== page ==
of transatlantic longitude, and they resulted in founding a regular series of longitudinal measurements from Louisiana to the Ural Mountains. In 1856-59 Dr. Gould was director of the Dudley Observatory in Albany, N. Y. In this building the normal clock was first employed to give time throughout the observatory by telegraph. He later greatly improved this clock, which is now used in all parts of the world. In 1868 he organized and directed the national observatory at Cordoba, in the Argentine Republic. He there mapped out a large part of the Benjamin A. Gould. southern heavens. He also organized a national meteorological office, which was connected with branch stations extending from the tropics to Terra del Fuego, and from the Andes Mountains to the Atlantic. He returned from South America in 1885, and died in Cambridge, Mass., Nov. 26, 1896. His publications include Investigations in the military and Anthropological statistics of American soldiers; Investigations of the or
Harper's Encyclopedia of United States History (ed. Benson Lossing), Head, Sir Francis bond -1875 (search)
Head, Sir Francis bond -1875 Author; born near Rochester, England, Jan. 1, 1793; entered the engineer corps of the army and served in the campaigns under Wellington. In 1825 he explored the gold and silver mines in the Argentine Republic. Late in 1835 he was appointed governor of Upper Canada, where his injudicious measures caused an insurrection, in which American sympathizers with the people became involved. He kept the outbreak in check until his resignation in March, 1838. The same year he was created a baronet. He displayed much versatility as an author, and many of his works were republished in the United States. He died in Croydon, England, July 20, 1875.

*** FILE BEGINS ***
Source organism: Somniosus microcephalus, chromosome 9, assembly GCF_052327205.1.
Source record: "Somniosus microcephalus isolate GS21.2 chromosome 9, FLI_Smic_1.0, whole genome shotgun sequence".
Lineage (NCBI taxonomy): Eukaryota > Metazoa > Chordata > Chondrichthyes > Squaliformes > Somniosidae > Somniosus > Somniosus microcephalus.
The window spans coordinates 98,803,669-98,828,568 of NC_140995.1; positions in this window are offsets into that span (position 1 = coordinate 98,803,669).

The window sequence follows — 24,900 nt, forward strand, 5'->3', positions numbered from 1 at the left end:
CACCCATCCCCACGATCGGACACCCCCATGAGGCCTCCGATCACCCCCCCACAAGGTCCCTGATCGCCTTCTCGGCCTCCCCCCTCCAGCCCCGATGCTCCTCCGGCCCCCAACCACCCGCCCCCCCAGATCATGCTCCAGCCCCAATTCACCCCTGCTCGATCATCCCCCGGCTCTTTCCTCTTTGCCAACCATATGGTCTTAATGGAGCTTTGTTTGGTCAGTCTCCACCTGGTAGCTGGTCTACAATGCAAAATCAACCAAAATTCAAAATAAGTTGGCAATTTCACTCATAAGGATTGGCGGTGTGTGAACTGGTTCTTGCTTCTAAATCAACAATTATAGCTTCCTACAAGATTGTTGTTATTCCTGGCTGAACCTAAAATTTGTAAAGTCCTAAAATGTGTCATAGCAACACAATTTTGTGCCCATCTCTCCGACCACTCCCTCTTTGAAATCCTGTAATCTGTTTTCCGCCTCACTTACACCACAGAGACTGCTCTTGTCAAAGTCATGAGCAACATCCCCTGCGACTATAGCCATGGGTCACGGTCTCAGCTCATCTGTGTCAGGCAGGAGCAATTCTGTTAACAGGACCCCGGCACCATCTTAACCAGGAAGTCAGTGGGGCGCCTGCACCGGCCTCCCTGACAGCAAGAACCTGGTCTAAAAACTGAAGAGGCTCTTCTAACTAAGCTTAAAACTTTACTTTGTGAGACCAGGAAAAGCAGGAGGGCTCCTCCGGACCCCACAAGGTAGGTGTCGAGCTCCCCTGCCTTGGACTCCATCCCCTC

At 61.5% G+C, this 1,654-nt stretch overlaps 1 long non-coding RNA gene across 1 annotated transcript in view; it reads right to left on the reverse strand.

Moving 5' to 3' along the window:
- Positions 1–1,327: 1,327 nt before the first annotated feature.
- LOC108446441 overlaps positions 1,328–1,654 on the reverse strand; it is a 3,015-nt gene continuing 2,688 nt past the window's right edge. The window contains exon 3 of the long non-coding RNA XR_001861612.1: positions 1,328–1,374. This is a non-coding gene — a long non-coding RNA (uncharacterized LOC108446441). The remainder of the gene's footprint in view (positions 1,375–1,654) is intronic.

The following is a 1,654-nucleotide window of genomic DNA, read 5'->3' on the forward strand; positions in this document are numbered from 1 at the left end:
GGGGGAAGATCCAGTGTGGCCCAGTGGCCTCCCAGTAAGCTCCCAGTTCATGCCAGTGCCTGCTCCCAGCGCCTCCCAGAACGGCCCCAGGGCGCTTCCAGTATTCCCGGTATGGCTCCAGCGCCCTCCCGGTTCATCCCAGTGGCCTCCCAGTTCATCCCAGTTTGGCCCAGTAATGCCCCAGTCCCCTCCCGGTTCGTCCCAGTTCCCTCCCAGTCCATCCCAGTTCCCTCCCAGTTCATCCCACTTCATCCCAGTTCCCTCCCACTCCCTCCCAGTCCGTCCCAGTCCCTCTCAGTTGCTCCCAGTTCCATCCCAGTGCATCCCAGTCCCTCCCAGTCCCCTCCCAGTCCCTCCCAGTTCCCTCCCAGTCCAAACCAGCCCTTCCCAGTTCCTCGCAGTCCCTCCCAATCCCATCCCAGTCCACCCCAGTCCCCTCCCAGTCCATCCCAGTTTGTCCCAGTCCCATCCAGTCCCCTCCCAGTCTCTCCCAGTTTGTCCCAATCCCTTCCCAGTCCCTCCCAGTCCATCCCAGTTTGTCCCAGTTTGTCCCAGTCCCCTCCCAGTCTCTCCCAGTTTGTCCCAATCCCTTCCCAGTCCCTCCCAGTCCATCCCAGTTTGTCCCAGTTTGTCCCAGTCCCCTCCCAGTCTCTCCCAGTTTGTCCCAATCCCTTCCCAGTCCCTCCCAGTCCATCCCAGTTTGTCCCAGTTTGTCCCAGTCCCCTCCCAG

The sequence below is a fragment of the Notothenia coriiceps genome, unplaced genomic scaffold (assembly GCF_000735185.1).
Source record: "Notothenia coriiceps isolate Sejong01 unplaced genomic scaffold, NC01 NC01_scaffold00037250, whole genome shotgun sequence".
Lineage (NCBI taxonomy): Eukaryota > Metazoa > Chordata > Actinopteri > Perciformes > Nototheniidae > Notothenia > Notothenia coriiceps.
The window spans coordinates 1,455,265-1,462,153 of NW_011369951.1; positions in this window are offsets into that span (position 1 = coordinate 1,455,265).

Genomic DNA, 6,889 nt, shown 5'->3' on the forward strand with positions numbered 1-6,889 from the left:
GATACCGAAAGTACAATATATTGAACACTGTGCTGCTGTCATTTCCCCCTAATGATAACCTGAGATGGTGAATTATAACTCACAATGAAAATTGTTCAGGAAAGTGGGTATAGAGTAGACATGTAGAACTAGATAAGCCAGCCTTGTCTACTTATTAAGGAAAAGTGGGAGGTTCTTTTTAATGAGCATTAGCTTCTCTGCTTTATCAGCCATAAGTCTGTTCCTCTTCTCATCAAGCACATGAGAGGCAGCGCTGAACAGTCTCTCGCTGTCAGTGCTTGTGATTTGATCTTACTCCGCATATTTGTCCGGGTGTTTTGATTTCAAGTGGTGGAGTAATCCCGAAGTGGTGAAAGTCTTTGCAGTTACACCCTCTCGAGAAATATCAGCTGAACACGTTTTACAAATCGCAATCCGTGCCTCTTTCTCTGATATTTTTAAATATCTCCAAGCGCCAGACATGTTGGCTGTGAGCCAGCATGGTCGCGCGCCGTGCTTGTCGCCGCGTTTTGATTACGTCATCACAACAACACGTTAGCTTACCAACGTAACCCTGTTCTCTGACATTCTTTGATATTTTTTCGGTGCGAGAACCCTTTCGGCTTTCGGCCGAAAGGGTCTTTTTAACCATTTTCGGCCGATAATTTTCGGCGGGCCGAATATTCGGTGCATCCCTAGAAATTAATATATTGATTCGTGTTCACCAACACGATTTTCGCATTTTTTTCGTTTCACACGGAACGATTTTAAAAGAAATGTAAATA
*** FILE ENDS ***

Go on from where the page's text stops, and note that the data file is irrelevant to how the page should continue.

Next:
Harper's Encyclopedia of United States History (ed. Benson Lossing), Jews and Judaism. (search)
rgely an agricultural one; the legislation of the Bible and the later Law Books was clearly intended for an agricultural people; and Jews have never shown an unwillingness to return again to the soil. In Southern Russia there are to-day 225 Jewish colonies with a population of 100,000. In Palestine there are now more than twenty colonies with a population of more than 5,000, and similar agricultural colonies have been established at various times in the United States, Canada, and the Argentine Republic. In many cases, it is true, these colonies have not yet become self-supporting, but this has been due in a large measure to maladministration and to the popular conditions under which the colonies were founded. It cannot be denied that a goodly part of the Jewish proletariat belongs to the Socialist party. The whole Biblical system is in itself not without a Socialist tinge; and the two great founders of the modern system, Lasalle and Marx, were Jews. But the Jew is by nature pea
Harper's Encyclopedia of United States History (ed. Benson Lossing), Martinez-Campos, Arsenio 1834-1877 (search)
requesting to serve in the Liberal army he was set free, and given the command of a division under Concha. He took part in the battles of Los Munecas and Galdames, and raised the siege of Bilbao. Returning to Madrid he espoused the cause of Alfonso XII., and with Jovellar succeeded in placing the royal heir on the throne. He was next sent into the disturbed territory of Catalonia, which he pacified in less than a month. In 1876 he ended the civil war by defeating Don Carlos at Peña de la Plata, for which he Arsenio Martinez-Campos. was appointed a captain-general. In the following year he was ordered to Cuba, to combat the insurrection, and brought about a cessation of hostilities by pledging the Cubans a more liberal government. This pledge he made a strenuous effort to have kept when he became prime minister and minister of war, but the Cortes would not support him, and, feeling his honor violated thereby, he resigned his office (1879). In April, 1895, he was again sent to
1 2 3 4